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Electronic Guitar Tuning, The Right Way

By Edited Nov 13, 2013 0 0

Tuning your guitar with a tuner sounds simple enough, but it is often irritating for guitar players for two reasons: one, we may only have at our disposal a cheap, low quality tuner or, two, your guitar isn’t setup properly.

For most people who buy a factory guitar off the shelf, the guitar won’t be properly setup.  This isn’t the fault of the manufacturers, necessarily, unless it is an extremely low-end product.  The fact is, that after a guitar is built it takes awhile for the pieces of a guitar to “settle.”  After they “settle,” what was once setup up properly is now slightly off.  But, for the sake of this article, let’s assume that your guitar is properly setup.

Most tuners have a plug in so that if you have an electric guitar, bass guitar or acoustic electric guitar, you can plug directly into the tuner and check the tuning.  Make sure that you turn the volume knob to the max when doing this.  Even though you don’t hear a signal through an amp (assuming your not plugged into an amp) the tuner does hear the signal and processes it accordingly.

If you are just tuning an acoustic (guitar or bass), for most tuners, just position the tuner in front of you so that the sound is aimed at it.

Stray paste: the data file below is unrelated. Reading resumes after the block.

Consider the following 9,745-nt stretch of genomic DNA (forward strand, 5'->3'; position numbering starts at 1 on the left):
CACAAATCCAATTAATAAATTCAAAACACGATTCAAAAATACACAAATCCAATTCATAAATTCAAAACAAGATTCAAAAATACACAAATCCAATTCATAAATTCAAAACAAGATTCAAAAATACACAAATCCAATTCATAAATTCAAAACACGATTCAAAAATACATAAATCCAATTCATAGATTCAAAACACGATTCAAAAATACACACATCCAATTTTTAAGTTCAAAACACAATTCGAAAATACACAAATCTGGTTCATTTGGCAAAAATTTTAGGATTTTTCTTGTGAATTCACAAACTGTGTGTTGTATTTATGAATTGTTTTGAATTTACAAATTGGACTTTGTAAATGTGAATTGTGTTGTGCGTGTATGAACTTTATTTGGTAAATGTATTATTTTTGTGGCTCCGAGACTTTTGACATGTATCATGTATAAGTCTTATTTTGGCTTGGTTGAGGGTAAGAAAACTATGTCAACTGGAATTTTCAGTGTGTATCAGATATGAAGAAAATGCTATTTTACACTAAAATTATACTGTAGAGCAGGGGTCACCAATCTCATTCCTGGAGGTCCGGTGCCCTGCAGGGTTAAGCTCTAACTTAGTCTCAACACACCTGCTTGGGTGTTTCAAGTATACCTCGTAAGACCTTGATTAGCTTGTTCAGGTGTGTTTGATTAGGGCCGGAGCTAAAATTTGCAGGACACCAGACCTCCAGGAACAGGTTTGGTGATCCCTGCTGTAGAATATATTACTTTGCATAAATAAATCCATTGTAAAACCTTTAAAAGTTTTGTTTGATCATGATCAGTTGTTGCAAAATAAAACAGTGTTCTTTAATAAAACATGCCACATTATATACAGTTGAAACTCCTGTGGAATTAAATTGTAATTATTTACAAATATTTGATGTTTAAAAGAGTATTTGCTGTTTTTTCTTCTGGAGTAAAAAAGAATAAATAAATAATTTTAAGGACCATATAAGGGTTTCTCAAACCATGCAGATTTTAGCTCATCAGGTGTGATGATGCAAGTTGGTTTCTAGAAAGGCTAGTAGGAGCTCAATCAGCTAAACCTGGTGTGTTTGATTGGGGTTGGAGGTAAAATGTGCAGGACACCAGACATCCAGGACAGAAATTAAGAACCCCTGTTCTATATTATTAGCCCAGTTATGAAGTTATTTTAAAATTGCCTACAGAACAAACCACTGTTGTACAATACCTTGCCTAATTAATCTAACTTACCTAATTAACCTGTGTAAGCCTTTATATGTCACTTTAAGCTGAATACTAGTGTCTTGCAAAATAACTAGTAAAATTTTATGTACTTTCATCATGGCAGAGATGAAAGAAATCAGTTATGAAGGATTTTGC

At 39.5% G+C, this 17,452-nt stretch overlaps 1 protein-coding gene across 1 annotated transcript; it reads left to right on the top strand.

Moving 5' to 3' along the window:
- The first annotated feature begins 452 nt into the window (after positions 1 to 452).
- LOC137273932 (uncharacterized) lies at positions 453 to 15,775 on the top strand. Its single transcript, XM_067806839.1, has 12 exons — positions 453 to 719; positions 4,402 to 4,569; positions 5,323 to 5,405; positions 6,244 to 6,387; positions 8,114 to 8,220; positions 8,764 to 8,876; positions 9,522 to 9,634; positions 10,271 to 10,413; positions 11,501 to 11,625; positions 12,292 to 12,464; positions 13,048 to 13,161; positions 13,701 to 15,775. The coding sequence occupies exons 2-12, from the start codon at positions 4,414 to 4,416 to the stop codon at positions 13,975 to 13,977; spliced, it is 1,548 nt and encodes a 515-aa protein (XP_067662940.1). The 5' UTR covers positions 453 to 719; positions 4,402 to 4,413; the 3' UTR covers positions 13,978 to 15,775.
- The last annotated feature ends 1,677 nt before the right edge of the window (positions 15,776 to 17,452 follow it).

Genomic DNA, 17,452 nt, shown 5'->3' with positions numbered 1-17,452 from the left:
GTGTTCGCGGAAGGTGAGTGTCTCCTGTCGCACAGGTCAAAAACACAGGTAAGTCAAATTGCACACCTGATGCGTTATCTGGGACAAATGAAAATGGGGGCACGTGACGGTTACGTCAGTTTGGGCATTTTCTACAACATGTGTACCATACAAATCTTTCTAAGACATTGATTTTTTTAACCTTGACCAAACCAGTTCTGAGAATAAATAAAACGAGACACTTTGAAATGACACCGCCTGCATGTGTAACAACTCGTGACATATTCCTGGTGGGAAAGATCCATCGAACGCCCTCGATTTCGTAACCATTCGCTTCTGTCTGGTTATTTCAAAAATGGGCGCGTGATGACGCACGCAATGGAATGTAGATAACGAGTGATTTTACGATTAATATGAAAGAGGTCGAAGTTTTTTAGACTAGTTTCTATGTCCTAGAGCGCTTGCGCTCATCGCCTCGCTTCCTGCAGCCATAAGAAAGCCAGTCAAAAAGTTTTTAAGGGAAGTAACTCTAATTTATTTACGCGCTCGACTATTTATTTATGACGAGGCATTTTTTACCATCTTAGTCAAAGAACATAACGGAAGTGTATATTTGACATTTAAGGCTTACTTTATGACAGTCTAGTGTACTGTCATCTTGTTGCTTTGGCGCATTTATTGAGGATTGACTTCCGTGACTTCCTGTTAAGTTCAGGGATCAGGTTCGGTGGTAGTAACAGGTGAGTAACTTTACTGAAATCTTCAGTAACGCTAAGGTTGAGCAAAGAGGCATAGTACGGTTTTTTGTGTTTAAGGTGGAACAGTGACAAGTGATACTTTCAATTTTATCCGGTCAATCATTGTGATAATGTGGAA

There are two problems with using a tuner in the open air.  The first is that the lower the quality of the tuner, the worse it will work.  Stay away from any tuner under $10 or so as a general rule.  Even for the beginner, I would advise this because it will prove a terrible frustration as you learn to tune the guitar on your own.

The second problem is that when tuning in open air, if you are tuning before a gig or performance or at a party, it is almost impossible.  Even moving to a secluded place, if there is enough ambient noise, it will be very frustrating.  The same holds true for tuning by ear before a performance.  Very frustrating.

So, when tuning with an electronic tuner, when possible, plug your guitar directly into it to tune.  Also, only buy a mid-range and above tuner.  If you follow these two rules, you will spend less time tuning and more time making music.



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